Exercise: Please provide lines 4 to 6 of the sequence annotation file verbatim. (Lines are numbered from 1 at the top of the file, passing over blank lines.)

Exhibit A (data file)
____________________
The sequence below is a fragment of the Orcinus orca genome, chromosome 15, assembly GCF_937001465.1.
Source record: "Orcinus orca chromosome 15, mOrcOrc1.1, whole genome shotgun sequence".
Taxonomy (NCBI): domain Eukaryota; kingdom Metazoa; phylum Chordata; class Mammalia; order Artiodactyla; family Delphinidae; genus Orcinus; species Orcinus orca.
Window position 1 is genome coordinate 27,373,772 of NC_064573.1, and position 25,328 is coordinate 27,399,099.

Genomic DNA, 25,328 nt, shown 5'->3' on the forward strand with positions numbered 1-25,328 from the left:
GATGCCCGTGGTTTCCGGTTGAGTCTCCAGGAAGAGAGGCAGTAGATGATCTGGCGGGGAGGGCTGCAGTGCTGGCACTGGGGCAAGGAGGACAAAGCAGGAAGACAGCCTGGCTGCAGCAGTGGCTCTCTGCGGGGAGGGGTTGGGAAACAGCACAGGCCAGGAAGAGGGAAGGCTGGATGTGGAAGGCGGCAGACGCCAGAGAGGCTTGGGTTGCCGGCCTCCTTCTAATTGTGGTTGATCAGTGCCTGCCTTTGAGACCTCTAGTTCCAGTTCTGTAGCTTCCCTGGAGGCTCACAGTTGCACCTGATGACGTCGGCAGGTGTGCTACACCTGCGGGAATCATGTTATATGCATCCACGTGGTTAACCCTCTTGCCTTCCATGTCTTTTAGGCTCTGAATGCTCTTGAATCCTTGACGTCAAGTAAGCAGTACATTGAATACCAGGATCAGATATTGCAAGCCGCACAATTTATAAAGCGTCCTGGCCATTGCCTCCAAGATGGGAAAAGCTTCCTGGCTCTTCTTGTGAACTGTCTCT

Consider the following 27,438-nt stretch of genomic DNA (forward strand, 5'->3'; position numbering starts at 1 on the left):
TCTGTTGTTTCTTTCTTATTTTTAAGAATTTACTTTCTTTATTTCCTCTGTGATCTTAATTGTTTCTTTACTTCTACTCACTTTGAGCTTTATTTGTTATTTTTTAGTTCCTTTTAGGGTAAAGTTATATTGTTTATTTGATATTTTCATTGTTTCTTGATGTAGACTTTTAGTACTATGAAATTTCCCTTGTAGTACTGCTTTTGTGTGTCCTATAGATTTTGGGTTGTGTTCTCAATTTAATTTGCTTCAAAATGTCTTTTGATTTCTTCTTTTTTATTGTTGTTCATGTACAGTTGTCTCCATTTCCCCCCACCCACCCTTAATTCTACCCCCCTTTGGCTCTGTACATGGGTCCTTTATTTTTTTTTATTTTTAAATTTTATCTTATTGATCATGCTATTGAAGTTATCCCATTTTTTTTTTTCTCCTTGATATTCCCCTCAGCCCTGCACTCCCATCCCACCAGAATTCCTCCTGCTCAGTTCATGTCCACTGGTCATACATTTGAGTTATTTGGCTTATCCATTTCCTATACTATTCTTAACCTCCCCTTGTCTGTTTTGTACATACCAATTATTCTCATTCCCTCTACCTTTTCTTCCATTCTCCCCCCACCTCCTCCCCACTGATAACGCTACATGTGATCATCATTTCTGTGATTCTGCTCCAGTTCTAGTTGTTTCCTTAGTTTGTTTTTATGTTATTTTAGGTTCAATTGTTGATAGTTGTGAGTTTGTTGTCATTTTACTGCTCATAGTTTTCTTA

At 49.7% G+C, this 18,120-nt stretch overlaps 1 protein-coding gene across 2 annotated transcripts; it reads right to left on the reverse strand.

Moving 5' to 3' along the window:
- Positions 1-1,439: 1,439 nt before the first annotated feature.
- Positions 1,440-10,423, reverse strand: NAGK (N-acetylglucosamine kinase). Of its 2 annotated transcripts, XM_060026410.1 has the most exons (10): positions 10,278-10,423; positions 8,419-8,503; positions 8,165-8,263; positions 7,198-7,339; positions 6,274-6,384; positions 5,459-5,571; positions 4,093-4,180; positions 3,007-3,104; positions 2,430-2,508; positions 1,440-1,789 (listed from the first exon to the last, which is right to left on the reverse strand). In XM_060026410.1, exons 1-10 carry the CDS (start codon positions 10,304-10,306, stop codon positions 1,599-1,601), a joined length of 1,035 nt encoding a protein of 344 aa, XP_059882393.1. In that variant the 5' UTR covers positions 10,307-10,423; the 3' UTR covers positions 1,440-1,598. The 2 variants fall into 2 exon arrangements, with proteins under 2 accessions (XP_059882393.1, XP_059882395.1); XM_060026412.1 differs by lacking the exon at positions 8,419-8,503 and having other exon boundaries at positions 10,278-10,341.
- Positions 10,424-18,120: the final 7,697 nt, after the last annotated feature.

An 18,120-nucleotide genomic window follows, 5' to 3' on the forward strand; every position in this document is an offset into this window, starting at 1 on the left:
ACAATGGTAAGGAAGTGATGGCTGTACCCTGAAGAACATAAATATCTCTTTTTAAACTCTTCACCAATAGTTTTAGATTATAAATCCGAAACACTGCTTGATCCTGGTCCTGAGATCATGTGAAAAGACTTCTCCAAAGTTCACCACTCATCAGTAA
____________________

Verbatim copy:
Window position 1 is genome coordinate 27,373,772 of NC_064573.1, and position 25,328 is coordinate 27,399,099.

Genomic DNA, 25,328 nt, shown 5'->3' on the forward strand with positions numbered 1-25,328 from the left:
GATGCCCGTGGTTTCCGGTTGAGTCTCCAGGAAGAGAGGCAGTAGATGATCTGGCGGGGAGGGCTGCAGTGCTGGCACTGGGGCAAGGAGGACAAAGCAGGAAGACAGCCTGGCTGCAGCAGTGGCTCTCTGCGGGGAGGGGTTGGGAAACAGCACAGGCCAGGAAGAGGGAAGGCTGGATGTGGAAGGCGGCAGACGCCAGAGAGGCTTGGGTTGCCGGCCTCCTTCTAATTGTGGTTGATCAGTGCCTGCCTTTGAGACCTCTAGTTCCAGTTCTGTAGCTTCCCTGGAGGCTCACAGTTGCACCTGATGACGTCGGCAGGTGTGCTACACCTGCGGGAATCATGTTATATGCATCCACGTGGTTAACCCTCTTGCCTTCCATGTCTTTTAGGCTCTGAATGCTCTTGAATCCTTGACGTCAAGTAAGCAGTACATTGAATACCAGGATCAGATATTGCAAGCCGCACAATTTATAAAGCGTCCTGGCCATTGCCTCCAAGATGGGAAAAGCTTCCTGGCTCTTCTTGTGAACTGTCTCT